"[The lawyers] were first doing searches on what are the problems with the current round of regulations," Giblon said. "These regulations are going to be different from other regulations. They contemplate issues that hadn't been thought of in the early days of online gaming regulations, addressing such areas as operators having more than one game, more than one type of license and multiple URLs. The Alexander Gaming Commission also monitors the integrity of the games; has processes in place to guard against money laundering; protects the vulnerable, including minors; ensures fair play for all and that winners are paid so that people are able to enjoy online gaming in a safe, level playing environment. "

With the recent legislative changes in the United States, AFN is taking care to comply with both U.S. laws as well as Canadian laws, although it is not governed by Canadian laws. It is a sovereign band empowered by Canada under treaty.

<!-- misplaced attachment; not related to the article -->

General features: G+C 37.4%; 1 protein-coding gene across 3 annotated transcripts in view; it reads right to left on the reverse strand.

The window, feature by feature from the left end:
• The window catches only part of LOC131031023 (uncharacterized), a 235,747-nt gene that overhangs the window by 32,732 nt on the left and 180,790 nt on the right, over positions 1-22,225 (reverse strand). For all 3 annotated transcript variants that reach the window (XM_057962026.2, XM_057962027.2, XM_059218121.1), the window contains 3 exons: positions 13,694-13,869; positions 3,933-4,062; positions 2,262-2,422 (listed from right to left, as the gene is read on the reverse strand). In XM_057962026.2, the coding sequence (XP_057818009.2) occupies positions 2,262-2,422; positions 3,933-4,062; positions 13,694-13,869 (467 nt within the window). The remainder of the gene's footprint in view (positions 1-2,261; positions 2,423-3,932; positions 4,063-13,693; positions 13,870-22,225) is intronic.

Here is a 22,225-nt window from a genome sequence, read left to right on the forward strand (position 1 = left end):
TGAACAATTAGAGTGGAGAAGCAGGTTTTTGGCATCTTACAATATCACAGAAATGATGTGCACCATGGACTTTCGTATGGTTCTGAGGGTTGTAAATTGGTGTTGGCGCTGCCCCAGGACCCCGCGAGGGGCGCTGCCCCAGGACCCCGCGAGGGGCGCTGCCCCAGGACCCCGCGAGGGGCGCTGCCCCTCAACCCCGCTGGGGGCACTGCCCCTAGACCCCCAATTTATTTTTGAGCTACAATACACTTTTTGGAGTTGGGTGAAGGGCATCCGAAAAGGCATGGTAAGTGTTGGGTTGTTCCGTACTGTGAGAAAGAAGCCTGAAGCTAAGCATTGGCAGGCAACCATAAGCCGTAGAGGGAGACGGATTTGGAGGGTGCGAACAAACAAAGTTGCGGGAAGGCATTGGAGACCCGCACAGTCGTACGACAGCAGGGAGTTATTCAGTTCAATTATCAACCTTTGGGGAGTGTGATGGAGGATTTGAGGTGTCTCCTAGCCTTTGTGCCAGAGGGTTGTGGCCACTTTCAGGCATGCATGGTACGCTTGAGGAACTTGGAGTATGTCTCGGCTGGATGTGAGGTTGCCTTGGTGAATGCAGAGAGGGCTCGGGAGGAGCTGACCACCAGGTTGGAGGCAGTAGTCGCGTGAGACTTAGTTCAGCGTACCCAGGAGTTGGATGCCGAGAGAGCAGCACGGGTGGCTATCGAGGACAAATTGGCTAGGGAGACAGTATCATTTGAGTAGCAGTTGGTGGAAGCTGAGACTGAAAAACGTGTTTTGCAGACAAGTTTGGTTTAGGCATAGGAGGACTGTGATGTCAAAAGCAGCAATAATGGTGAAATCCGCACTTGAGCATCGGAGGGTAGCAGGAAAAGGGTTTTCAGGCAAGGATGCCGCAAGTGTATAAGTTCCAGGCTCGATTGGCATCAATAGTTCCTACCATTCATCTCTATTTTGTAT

The AGC will only accept operators who commit to exercising compliance with U.S. and Canadian laws and regulations. For the time being, and until the regulations attached to the Unlawful Internet Gambling Enforcement Act, are made clear, companies licensed within AFN must comply with current U.S. law. And, concurrent with Canadian law, operators will not be permitted to accept bets from Canadian residents.

"As more clarification comes out about what is or isn't allowed in the U.S., that is what we'll comply with," Giblon said. "We're lucky because we're starting with a clean slate. If we already had a few operators in there and they were offering to U.S. we would be in a very difficult position because it wouldn't actually be breaking our laws. Because we're starting with a clean slate, we don't have to worry about having people in already that we can't get out. We just won't be accepting anyone who isn't abiding by it."